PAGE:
For most of the last century, suspension of the driver’s license has been the most feared and the most effective method of reducing recidivism and crash involvement of drivers convicted of driving while impaired (DWI) or driving under the influence (DUI). Today, nearly all DUI offenders receive driver license suspensions as a penalty. However, driving while suspended (DWS) laws are difficult to enforce because the driver’s license can only be checked when the police stop the vehicle for another traffic offense. Studies of suspended offenders suggest that 75% drive while suspended.
In the past 10 years, more and more states have passed vehicle action programs, which are vehicle sanctions against the vehicles of DWI and DWS offenders (e.g., vehicle impoundment, vehicle forfeiture, vehicle interlock penalty, etc.). This study summarizes six different evaluations of vehicle action programs operating in California, Minnesota, New York, Ohio, Oregon, and Washington. Oregon previously had a Zebra Tag law, which allowed law enforcement officers to take the driver’s vehicle registration when apprehending a driver without a valid license. The driver was given a temporary registration certificate, and a striped (‘Zebra’) sticker was placed over the annual sticker on the vehicle license plate. The city of Portland enacted a civil forfeiture program that focused on the unlawful use of the vehicle irrespective of the culpability of the owner.
PRIMARY RESEARCH QUESTION(S)
- Are the studied vehicle action programs effective?
- After the vehicle action law is implemented, are there reductions in DWS or DUI offenses?
Although a 1992 review of vehicle sanctions for DWI and DWS offenders showed 32 states with such laws, the laws were not actively enforced or were applied to such a small number of offenders that they did not appear to have a strong impact on impaired driving by DWI offenders. This study reviews a half dozen evaluations of vehicle action programs in California, Minnesota, New York, Ohio, Oregon, and Washington The studies are all quasi-experimental in nature, reflecting the difficulty of randomly assigning offenders to different punitive sanctions.
A significant limitation in most jurisdictions was that the motor vehicle departments had to depend upon local enforcement agencies to apprehend drivers operating vehicles with suspended registrations. Ohio was an exception: its motor vehicle department had its own enforcement department. Another limitation in the studies of the general deterrent value of vehicle action laws is that little or no information was presented on the extent to which the laws were publicized.
Overall, the large sample sizes (allowing sufficient statistical power) and the replication among the stronger studies add credibility to the collective findings that vehicle impoundment/immobilization are associated with declines in crashes and moving violation convictions that are both statistically and practically significant. Evidence for the other three vehicle action sanctions (vehicle license plate impoundment, vehicle license plate marking, and vehicle forfeiture) is less compelling because the number of studies of these actions are more limited. Of these, the most intriguing is the Minnesota study of plate confiscation, which demonstrated a reduction in recidivism among third DUI offenders. This sanction has particular promise because the vehicle plates belong to the state; thus, issues surrounding the seizure of private property are reduced. The license plate sticker program showed some promise in Oregon but had no measurable effect in Washington. The results of the study on Portland’s civil forfeiture program showed that offenders whose vehicles were seized had a significantly longer time to rearrest than offenders whose vehicles were not seized did.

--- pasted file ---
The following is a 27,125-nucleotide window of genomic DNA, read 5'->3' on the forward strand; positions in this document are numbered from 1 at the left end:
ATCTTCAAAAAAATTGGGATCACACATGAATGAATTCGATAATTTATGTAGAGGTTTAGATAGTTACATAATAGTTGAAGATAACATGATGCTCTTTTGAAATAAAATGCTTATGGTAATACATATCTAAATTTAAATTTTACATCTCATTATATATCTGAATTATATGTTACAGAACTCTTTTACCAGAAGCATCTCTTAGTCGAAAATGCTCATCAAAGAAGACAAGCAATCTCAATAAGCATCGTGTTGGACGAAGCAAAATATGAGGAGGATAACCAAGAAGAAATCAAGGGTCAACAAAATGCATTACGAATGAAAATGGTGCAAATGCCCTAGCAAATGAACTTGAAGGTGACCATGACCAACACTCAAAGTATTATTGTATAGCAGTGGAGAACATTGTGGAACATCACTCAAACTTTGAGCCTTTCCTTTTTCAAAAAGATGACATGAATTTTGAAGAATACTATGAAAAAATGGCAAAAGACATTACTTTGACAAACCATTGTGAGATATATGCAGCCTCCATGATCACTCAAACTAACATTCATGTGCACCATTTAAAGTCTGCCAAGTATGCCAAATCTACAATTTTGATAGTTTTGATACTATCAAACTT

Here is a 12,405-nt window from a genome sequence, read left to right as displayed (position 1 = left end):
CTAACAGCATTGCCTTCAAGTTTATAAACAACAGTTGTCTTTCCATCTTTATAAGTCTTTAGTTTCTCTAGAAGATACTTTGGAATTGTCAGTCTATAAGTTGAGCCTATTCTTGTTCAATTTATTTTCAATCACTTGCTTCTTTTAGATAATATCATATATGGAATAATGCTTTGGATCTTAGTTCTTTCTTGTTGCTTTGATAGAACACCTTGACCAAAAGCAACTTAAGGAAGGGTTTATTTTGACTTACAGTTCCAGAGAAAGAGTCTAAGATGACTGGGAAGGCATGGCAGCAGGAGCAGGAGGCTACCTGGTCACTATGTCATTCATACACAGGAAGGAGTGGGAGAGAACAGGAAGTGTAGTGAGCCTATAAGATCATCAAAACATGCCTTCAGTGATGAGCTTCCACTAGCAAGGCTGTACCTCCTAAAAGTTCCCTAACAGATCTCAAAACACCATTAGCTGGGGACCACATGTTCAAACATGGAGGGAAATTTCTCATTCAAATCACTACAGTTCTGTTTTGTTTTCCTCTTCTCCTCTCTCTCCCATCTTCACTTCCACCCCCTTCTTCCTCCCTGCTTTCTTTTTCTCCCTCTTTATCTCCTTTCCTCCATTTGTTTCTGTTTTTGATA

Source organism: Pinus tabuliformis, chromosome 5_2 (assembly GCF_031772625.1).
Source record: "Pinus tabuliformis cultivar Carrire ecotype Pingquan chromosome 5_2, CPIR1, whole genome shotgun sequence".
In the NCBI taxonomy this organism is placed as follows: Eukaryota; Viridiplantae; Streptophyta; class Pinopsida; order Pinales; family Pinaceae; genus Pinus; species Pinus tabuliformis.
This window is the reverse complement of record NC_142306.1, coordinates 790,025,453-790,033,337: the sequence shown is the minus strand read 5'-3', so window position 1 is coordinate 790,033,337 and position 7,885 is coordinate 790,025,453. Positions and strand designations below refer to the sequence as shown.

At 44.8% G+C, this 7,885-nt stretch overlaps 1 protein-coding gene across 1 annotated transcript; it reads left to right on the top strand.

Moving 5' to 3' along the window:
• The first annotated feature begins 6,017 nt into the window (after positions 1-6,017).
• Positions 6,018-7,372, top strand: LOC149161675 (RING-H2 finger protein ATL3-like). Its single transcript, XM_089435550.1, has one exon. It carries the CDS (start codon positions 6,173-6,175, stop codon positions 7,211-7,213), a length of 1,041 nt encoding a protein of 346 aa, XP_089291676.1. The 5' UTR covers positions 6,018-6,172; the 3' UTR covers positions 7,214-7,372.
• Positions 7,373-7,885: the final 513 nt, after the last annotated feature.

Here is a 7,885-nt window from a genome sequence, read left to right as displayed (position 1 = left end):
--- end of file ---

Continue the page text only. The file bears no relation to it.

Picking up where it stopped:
The study highlights some of the issues that surround the use of vehicle sanctions: Generally, impoundment laws provide that vehicles must be returned to nonoffender owners if they can prove they were unaware of the offender’s status. In such cases, the owner is usually required to execute a ‘stipulated vehicle release agreement’, which provides that the vehicle must be forfeited to the state if the owner allows the offender to operate the vehicle while still suspended. Such agreements appear to be effective in making the vehicle inaccessible to offenders. The most successful vehicle impoundment and forfeiture laws provide for a service fee (generally at least $100) for the return of a seized vehicle. Because many DUI and DWS offenders are driving ‘junkers’ (vehicles of little value), successful forfeiture programs provide for rapid hearings and forfeiture actions to allow for quick lien sales, thus avoiding high storage costs. As vehicle sanctions become more widely used, it will be important for effective law enforcement programs, as well as for research, to include impoundment data on the driving record.
Voas, R. B., & DeYoung, D. J. (2002). Vehicle action: effective policy for controlling drunk and other high-risk drivers?. Accident Analysis & Prevention, 34(3), 263-270.